Dark night of the soul

Strangers-on-train-300x199With David Suchet hanging up his waxed moustache, the best place to get your whodunit kicks is now the West End, either in form of genuine thriller The Woman in Black or glorious movie pastiche The 39 Steps. Adding to their number is this engrossing adaptation of Patricia Highsmith’s 1950 novel Strangers on a Train, and if it sometimes falls between the two stools, it’s still deliciously dark entertainment.

Less a ‘whodunit’ than a ‘whydunit’, Highsmith’s premise is ingeniously simple. Aspiring architect Guy meets laconic, alcoholic playboy Bruno on a train, and the strangers share their problems – Guy has a destructive, serially unfaithful wife, Bruno a financially controlling father. The latter proffers the perfect solution: they commit each other’s murders, and the police will never suspect a connection between them. Guy demurs, but, crucially, in such a way that Bruno reads an implicit agreement and eagerly carries out his share of the bargain.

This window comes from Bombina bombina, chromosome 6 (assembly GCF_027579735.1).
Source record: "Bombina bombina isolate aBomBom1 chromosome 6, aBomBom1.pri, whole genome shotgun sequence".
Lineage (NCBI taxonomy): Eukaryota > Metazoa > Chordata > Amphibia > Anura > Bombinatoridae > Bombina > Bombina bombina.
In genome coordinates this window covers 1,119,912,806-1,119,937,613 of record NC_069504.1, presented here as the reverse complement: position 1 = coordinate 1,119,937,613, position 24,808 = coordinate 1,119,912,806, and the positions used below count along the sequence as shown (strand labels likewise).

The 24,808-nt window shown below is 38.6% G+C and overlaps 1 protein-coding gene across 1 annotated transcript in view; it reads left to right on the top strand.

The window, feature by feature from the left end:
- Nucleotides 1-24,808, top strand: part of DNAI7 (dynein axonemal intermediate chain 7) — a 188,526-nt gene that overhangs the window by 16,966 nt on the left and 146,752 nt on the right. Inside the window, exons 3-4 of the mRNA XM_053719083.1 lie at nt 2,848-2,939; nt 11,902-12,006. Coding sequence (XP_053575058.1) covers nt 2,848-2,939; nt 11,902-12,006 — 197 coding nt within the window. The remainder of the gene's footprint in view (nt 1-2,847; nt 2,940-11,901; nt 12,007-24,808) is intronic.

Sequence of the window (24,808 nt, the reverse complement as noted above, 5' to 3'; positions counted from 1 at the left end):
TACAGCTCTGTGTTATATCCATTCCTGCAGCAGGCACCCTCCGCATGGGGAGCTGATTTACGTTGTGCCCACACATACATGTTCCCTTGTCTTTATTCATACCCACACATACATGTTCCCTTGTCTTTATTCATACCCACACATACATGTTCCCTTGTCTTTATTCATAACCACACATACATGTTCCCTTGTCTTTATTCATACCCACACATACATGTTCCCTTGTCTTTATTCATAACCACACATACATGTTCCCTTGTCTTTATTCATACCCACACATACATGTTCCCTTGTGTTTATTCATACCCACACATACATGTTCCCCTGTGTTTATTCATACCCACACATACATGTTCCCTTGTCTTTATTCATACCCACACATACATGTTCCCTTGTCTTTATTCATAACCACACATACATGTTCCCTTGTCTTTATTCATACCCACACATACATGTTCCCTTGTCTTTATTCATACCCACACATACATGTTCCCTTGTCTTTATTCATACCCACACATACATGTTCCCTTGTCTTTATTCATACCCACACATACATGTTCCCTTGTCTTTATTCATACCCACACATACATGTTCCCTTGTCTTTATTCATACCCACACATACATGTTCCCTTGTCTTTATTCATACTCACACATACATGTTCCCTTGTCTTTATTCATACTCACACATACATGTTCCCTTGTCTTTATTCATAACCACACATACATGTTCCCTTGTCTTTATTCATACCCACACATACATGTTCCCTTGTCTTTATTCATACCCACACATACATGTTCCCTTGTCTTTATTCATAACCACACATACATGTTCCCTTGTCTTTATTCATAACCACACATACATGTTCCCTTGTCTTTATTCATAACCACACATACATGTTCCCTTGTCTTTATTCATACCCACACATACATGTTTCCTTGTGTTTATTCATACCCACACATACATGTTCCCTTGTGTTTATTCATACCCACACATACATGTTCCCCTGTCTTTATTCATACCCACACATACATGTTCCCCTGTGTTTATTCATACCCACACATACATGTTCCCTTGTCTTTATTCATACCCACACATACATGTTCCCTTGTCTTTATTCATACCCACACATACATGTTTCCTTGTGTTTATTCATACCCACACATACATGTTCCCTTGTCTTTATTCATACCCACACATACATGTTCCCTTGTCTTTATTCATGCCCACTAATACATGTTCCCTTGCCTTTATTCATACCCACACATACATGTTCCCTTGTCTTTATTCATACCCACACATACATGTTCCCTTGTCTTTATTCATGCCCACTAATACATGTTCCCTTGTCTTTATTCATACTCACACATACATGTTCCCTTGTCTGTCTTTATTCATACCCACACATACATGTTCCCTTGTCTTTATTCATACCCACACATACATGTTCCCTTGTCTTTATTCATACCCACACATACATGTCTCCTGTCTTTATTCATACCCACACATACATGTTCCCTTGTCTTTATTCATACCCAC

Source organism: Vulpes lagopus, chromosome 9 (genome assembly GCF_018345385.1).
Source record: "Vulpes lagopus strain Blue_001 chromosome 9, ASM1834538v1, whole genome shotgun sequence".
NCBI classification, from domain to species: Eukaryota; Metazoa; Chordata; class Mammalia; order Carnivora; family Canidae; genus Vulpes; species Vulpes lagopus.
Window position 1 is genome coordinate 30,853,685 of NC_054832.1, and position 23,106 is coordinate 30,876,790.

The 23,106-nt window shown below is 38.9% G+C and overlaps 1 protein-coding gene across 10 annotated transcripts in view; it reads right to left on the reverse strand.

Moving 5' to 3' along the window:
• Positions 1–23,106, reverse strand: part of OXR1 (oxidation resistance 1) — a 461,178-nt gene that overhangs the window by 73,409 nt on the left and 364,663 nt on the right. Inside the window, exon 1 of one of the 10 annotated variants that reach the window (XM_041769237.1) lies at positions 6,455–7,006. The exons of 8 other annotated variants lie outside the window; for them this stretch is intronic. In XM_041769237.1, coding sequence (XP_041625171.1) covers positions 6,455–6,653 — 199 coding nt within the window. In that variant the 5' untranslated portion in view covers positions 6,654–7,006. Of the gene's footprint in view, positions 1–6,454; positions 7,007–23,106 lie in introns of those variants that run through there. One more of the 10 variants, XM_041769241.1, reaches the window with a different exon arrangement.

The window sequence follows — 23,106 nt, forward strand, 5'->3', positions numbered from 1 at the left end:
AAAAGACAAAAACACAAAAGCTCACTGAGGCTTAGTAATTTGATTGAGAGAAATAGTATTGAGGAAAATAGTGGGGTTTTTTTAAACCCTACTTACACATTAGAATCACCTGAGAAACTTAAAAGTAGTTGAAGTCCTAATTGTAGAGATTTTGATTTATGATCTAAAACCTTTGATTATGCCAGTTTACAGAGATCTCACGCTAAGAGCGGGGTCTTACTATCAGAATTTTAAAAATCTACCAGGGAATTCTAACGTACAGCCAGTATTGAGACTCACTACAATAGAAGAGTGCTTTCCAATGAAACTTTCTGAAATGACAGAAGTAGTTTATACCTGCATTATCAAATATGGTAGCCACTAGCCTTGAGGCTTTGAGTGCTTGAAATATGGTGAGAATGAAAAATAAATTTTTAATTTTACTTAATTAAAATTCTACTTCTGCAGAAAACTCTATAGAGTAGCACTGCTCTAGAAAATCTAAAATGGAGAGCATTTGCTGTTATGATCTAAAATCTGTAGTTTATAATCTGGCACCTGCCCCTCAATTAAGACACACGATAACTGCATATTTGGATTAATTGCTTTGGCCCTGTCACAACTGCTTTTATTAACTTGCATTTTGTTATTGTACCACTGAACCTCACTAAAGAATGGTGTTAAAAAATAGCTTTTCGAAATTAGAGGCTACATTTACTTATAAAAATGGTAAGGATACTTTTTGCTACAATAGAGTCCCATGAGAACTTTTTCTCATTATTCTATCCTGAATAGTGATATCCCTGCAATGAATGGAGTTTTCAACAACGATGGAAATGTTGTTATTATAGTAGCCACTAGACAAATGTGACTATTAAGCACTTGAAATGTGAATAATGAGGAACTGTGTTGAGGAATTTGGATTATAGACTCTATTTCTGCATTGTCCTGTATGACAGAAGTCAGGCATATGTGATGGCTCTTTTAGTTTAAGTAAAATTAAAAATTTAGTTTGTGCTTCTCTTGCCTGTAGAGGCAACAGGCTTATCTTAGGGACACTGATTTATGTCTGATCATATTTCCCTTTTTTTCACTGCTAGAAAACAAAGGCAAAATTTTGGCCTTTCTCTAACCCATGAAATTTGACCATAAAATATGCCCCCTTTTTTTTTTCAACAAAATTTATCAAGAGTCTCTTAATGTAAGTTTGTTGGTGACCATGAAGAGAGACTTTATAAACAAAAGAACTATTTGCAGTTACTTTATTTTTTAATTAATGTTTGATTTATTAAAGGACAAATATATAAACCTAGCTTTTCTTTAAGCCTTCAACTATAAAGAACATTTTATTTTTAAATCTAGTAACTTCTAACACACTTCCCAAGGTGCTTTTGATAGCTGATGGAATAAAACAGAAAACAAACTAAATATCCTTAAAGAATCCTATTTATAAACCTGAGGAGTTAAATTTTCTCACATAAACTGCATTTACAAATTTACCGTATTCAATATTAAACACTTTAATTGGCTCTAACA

This violent act is the highpoint of a production with strikingly stylish visual language, as Miriam (MyAnna Buring, dynamic as the slyly girlish Southern belle in a sadly brief appearance) meets her grisly end juxtaposed with a cosy, old-fashioned fairground. That Bruno takes quasi-sexual enjoyment in his murder of a woman both childlike and mother-to-be, and, when recounting it to Guy, also detached professional pride, only adds to its creeping, unshakeable horror.

Read my full Bargain Theatreland review here

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